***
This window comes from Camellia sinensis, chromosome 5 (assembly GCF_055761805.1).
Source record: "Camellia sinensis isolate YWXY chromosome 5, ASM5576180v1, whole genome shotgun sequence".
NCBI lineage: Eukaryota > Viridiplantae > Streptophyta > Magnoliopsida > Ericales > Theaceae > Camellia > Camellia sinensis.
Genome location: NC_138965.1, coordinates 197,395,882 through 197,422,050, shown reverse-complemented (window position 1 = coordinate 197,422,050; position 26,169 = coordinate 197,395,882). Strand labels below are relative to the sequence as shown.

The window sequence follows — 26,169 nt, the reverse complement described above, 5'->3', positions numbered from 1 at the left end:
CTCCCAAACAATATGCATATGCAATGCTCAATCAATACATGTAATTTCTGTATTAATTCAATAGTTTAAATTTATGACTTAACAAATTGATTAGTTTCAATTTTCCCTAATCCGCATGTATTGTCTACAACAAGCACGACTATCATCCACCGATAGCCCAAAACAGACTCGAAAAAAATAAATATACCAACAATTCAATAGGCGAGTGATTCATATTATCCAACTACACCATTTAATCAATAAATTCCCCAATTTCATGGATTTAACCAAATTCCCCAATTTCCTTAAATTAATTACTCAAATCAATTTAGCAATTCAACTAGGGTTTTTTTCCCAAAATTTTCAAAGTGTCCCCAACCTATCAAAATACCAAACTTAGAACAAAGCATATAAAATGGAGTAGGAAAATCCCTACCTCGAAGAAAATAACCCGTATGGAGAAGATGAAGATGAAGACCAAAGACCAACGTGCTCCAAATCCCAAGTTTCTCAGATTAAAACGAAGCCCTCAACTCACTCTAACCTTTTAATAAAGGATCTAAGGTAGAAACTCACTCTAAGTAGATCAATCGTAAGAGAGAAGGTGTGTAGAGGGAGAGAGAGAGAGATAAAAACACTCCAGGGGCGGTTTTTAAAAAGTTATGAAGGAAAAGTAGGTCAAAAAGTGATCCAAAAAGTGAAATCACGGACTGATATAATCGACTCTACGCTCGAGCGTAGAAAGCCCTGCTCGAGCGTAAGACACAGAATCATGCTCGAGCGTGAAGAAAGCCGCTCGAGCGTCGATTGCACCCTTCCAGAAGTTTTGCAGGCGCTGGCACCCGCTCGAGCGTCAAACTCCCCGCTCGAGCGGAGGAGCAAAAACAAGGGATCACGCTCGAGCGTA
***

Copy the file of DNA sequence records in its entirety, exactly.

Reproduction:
This window comes from Camellia sinensis, chromosome 5 (assembly GCF_055761805.1).
Source record: "Camellia sinensis isolate YWXY chromosome 5, ASM5576180v1, whole genome shotgun sequence".
NCBI lineage: Eukaryota > Viridiplantae > Streptophyta > Magnoliopsida > Ericales > Theaceae > Camellia > Camellia sinensis.
Genome location: NC_138965.1, coordinates 197,395,882 through 197,422,050, shown reverse-complemented (window position 1 = coordinate 197,422,050; position 26,169 = coordinate 197,395,882). Strand labels below are relative to the sequence as shown.

The window sequence follows — 26,169 nt, the reverse complement described above, 5'->3', positions numbered from 1 at the left end:
CTCCCAAACAATATGCATATGCAATGCTCAATCAATACATGTAATTTCTGTATTAATTCAATAGTTTAAATTTATGACTTAACAAATTGATTAGTTTCAATTTTCCCTAATCCGCATGTATTGTCTACAACAAGCACGACTATCATCCACCGATAGCCCAAAACAGACTCGAAAAAAATAAATATACCAACAATTCAATAGGCGAGTGATTCATATTATCCAACTACACCATTTAATCAATAAATTCCCCAATTTCATGGATTTAACCAAATTCCCCAATTTCCTTAAATTAATTACTCAAATCAATTTAGCAATTCAACTAGGGTTTTTTTCCCAAAATTTTCAAAGTGTCCCCAACCTATCAAAATACCAAACTTAGAACAAAGCATATAAAATGGAGTAGGAAAATCCCTACCTCGAAGAAAATAACCCGTATGGAGAAGATGAAGATGAAGACCAAAGACCAACGTGCTCCAAATCCCAAGTTTCTCAGATTAAAACGAAGCCCTCAACTCACTCTAACCTTTTAATAAAGGATCTAAGGTAGAAACTCACTCTAAGTAGATCAATCGTAAGAGAGAAGGTGTGTAGAGGGAGAGAGAGAGAGATAAAAACACTCCAGGGGCGGTTTTTAAAAAGTTATGAAGGAAAAGTAGGTCAAAAAGTGATCCAAAAAGTGAAATCACGGACTGATATAATCGACTCTACGCTCGAGCGTAGAAAGCCCTGCTCGAGCGTAAGACACAGAATCATGCTCGAGCGTGAAGAAAGCCGCTCGAGCGTCGATTGCACCCTTCCAGAAGTTTTGCAGGCGCTGGCACCCGCTCGAGCGTCAAACTCCCCGCTCGAGCGGAGGAGCAAAAACAAGGGATCACGCTCGAGCGTA